Thoughts I Had in my Kid's School Today
I'm writing this from the school, in a notebook. The old fashioned kind. I tried the modern kind last week, but I forgot that its batteries run out in only an hour and I started talking to other parents and I lost what I wrote. I haven't written this much long hand for a long time.
Now I want to edit that. The last sentence belongs more towards the end of this writing because I'm anticipating writing such long hand rather than having actually accomplished it. I have written on occasion the paltry paragraph or two in long hand.
It's a different process. It slows things down, lets the brain have more say in between words, but doesn't listen to the brain as much because my thoughts race ahead. I skip letters in words sometimes because my hand is too slow. I am compelled to get the next thought down before it evaporates into the churn of new thoughts vying for the chance to be put down in ink – to be made permanent.
Why am I in the school? It's a Saturday morning. My children are taking tests for the gifted program they are a part of. They do not like the tests because the tests are boring and take away from their free day. There are kids here today who are so frightened they cry or throw up. Testing anxiety for some of them, pure and simple, even if they know the material very well. But there are some kids here that are sacrificing their Saturday and confidence to their parents' ambitions.
I have seen parents yell at the administrators who are simply giving them their children's test scores that say their child is not suited for the program. I hope the child is not berated. Children should be celebrated for what they are, not made into something that they aren't.
Last week, (the one in which I lost my work because of the battery) I wrote about overhearing the conversation of two parents speaking about what they want their children to be, or rather what schools would best help their children become a doctor or a lawyer.
A doctor or a lawyer- only the best schools for that, definitely. I asked myself and I would have asked them if I were a braver person, "Is that why we have our kids in this program? Is it to put them under high stress in college only to have even more stress on their jobs? To give them work that divorces them away from family?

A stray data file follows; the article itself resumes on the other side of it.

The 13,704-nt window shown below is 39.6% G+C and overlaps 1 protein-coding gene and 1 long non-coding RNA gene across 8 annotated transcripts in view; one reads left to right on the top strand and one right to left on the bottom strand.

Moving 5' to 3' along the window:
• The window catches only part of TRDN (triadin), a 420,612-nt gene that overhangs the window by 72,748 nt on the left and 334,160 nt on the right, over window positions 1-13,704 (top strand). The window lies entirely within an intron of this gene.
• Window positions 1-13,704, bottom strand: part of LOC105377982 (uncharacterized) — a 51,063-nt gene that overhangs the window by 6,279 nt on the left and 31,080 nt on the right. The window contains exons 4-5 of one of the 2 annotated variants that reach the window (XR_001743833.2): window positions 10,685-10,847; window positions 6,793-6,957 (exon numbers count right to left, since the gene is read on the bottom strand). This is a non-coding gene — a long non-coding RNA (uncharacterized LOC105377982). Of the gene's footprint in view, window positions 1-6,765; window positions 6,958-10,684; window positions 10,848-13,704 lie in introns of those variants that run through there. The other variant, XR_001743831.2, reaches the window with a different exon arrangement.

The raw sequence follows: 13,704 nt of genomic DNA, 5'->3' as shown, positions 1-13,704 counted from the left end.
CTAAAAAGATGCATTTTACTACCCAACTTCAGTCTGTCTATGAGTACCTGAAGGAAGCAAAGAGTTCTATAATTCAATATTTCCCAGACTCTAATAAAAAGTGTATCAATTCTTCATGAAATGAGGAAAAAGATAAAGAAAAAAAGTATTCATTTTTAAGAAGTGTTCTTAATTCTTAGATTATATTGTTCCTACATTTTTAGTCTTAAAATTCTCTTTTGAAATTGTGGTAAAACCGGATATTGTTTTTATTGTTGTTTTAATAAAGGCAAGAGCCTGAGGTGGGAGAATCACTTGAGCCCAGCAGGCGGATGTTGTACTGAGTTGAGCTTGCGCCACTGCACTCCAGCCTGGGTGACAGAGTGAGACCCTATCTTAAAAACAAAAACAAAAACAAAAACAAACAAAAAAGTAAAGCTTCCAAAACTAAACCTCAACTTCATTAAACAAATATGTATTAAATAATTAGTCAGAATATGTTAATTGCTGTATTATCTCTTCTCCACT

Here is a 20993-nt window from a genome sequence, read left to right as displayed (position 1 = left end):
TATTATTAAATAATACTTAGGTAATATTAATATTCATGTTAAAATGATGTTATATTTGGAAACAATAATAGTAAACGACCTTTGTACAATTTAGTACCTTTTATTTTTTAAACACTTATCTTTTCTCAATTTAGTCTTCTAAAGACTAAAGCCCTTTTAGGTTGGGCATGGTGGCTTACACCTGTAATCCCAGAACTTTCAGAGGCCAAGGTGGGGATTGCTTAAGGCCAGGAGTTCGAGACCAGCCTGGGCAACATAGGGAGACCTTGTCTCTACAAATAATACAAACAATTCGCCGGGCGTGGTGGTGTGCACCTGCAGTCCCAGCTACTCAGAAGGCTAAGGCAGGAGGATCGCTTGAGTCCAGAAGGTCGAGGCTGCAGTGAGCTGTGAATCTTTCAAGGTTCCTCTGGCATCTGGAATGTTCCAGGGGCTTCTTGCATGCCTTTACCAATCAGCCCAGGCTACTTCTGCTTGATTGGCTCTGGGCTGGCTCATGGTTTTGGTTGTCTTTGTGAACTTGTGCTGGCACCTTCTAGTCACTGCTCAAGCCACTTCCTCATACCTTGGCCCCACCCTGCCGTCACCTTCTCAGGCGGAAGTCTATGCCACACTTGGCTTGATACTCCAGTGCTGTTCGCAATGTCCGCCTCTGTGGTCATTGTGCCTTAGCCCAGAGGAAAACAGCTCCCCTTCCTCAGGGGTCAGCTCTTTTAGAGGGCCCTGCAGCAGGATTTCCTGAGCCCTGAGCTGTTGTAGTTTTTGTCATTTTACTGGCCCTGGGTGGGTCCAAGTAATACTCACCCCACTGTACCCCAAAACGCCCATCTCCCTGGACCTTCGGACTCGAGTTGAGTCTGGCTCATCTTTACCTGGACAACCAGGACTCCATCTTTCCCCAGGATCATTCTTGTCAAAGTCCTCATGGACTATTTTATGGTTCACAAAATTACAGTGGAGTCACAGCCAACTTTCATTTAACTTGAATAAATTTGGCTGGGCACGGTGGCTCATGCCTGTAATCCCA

Not to say that these aren't worthy professions, that there isn't a great amount of good that comes of them. (Though I hold my reservations for some kinds of lawyers.)
It is the mention of those two jobs together, "a doctor or lawyer", in elementary school, in regards to a seven year old child, that gives me pause. It is the goal of something big, prestigious, well respected, lots of money – that is what that phrase says.
The ambition ignores who the child actually is and seeks after a difficult life for the child in order to gain recognition from everyone else in the world, when they only need the love of their own family and the recognizing of who they really are.
Being a doctor, a lawyer, a writer, a teaching, a CEO, a computer programmer, or whatever else a person is will only bring one joy of that is what they are well suited for and enjoy. If that is true, then they will be successful and secure.
Being loved for who they are will teach them to accept others. They will gain the capacity for compassion, generosity, self-confidence and the love of friends and family. Those are the markers of a life well lived.
My hand aches. I haven't written this much longhand for a long time.